4/17/2018 6:49:00 PM The legacy of Wildhaven Preserve
By Leslyn Grape Caretaker of Wildhaven Preserve
Concerning the article on April 11 titled "Wildhaven Preserve may become public land," (The Nugget, page 1): As the caretaker of Wildhaven Preserve I would like to add some insight into this continuing saga.
In the article, Derek Johnson states that The Nature Conservancy (TNC) talked to Gil Staender in 2014 (he died in 2016) and that Staender was aware of the possibility that TNC would donate the land to the Forest Service.
This statement is just NOT TRUE!
TNC never specified the USFS as a possible steward. This was conjured up in their own minds knowing that they had previously worked with the USFS and other government agencies. At that time and from Gil's perspective all he knew was that Wildhaven had been a private, protected nature preserve for 44 years. With that in mind there was no reason for him to believe that it wouldn't continue to be managed and protected by a similar entity in the same manner that it had been for the many decades before.
If he had been told directly that the USFS was on the list of possible transfers he would not have supported that choice. This sentiment has been corroborated by all of the people who knew Gil and Vivian over the years as well as the remaining family members.
So even though TNC maintains that they received Gil's "blessing" for this transfer to the USFS, this is only a partial truth. The truth is that they did not give specifics and are hiding behind this mistruth as a means of justification for what they're doing. In my previous dialog with a TNC liaison and the TNC Oregon Director, they have always maintained that they did ask Gil if he was comfortable transferring Wildhaven to a comparable conservation entity. However, when pressed by me for specifics, they both confirmed that they did not mention the USFS as a possibility at that time. It is only since we have gone public, and the heat is on, that TNC is changing their story and claiming that they specifically named the USFS as a possible steward for Wildhaven.
The Staenders always believed that by donating Wildhaven to TNC that it would be kept protected from all forms of gross human encroachment. In fact, the commitment of TNC at that time was eloquently expressed in a letter that Tom McCall wrote for the dedication of Wildhaven to TNC in 1982: "I thankfully accept this living gift and pledge to you in the name of the Conservancy, that it will always be managed in a manner you would approve. No one can duplicate your hospitality and wise teachings, but our hope is that succeeding generations will at least realize that to The Nature Conservancy, managing Wildhaven is a labor of love."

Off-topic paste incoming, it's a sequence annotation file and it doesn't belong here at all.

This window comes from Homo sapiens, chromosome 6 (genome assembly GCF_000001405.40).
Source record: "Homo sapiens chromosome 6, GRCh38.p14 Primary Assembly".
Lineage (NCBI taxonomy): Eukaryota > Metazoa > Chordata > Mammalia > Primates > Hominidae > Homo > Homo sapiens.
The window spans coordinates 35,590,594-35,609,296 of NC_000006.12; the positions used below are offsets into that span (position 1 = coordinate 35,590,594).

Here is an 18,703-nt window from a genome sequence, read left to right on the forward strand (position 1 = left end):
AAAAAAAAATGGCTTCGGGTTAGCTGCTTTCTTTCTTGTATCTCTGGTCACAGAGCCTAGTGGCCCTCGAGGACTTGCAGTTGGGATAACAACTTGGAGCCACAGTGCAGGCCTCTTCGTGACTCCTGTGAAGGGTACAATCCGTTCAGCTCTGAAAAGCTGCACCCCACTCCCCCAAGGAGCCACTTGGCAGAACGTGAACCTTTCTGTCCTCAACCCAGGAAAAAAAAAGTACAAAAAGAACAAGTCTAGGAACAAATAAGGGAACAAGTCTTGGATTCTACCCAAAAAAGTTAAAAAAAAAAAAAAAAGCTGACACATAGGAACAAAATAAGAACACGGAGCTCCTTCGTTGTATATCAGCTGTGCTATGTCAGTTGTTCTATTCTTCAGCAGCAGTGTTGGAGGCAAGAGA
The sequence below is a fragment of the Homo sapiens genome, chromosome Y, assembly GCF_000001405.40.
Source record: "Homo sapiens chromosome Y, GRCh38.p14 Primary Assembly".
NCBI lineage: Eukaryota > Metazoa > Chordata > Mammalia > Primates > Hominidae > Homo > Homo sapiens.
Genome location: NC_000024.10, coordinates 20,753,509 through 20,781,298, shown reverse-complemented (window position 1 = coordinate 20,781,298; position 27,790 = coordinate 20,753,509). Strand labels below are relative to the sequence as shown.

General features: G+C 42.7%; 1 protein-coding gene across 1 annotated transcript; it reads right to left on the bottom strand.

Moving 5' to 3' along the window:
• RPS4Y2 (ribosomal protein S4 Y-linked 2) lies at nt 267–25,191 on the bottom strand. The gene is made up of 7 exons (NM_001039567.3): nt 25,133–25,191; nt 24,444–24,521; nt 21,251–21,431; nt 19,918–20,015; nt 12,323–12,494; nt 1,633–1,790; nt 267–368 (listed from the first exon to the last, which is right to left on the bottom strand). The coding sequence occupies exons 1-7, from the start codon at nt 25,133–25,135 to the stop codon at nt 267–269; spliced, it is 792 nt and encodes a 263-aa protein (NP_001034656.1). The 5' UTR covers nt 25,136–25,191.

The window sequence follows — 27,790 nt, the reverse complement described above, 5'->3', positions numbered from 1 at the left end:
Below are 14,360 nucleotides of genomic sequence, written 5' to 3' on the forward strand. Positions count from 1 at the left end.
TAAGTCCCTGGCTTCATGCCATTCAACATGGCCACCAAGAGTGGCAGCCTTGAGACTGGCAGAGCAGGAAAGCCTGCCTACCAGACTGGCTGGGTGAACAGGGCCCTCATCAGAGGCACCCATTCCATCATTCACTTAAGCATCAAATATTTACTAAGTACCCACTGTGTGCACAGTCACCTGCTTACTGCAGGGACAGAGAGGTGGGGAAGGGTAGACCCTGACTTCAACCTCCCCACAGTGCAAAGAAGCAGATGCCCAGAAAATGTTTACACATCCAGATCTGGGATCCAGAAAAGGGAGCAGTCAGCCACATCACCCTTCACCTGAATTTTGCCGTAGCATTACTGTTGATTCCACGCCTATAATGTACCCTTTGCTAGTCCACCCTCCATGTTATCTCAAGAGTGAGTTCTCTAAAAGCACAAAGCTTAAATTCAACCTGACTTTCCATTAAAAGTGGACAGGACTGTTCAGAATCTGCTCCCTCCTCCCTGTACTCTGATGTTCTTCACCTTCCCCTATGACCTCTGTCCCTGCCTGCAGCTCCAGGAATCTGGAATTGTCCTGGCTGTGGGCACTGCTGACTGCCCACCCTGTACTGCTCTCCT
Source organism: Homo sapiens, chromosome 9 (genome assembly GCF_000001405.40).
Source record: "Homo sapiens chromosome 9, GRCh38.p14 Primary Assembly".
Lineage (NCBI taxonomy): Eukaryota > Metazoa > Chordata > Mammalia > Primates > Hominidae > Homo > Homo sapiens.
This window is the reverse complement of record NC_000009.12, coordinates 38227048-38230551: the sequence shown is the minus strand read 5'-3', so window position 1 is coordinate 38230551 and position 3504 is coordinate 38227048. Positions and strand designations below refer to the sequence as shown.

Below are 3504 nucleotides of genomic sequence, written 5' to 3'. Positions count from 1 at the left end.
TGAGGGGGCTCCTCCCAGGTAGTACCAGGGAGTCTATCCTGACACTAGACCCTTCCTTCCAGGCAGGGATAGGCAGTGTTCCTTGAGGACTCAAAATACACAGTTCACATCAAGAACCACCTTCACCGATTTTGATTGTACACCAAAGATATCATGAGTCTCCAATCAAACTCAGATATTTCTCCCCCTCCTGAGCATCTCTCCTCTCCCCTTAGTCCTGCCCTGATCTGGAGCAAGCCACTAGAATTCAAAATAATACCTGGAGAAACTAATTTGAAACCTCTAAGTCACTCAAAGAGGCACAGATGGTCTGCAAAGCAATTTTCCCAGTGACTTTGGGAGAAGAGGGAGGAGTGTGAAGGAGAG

As much as we appreciate TNC's many accomplishments in protecting sensitive lands and ecosystems and the fact that we have had a very good working relationship with them over these last 20 years, we are surprised and deeply troubled by their decision to dishonor the Staenders' wishes in this manner. They can try to justify it as much as they want but it is not ethical or moral unless they take the necessary steps to ensure that Wildhaven will continue to be protected in the way that the Staenders had intended.
The "conservation" styles of TNC and the USFS are not comparable. The land and house will be going from a privately protected nature preserve of 48 years to becoming unprotected public domain. This will directly go against the Staender's wishes as it will now be open to hunters, trappers, poachers and anyone who decides to walk upon the land. The fragile ecosystem, animals, ancient junipers and Nature House will all be threatened as the demise of Wildhaven becomes a real and present danger.
The legacy that Gil and Vivian created and trusted the TNC to protect in accordance with their wishes is in imminent danger of being lost forever. This is a betrayal of the donors and a travesty in the deepest sense.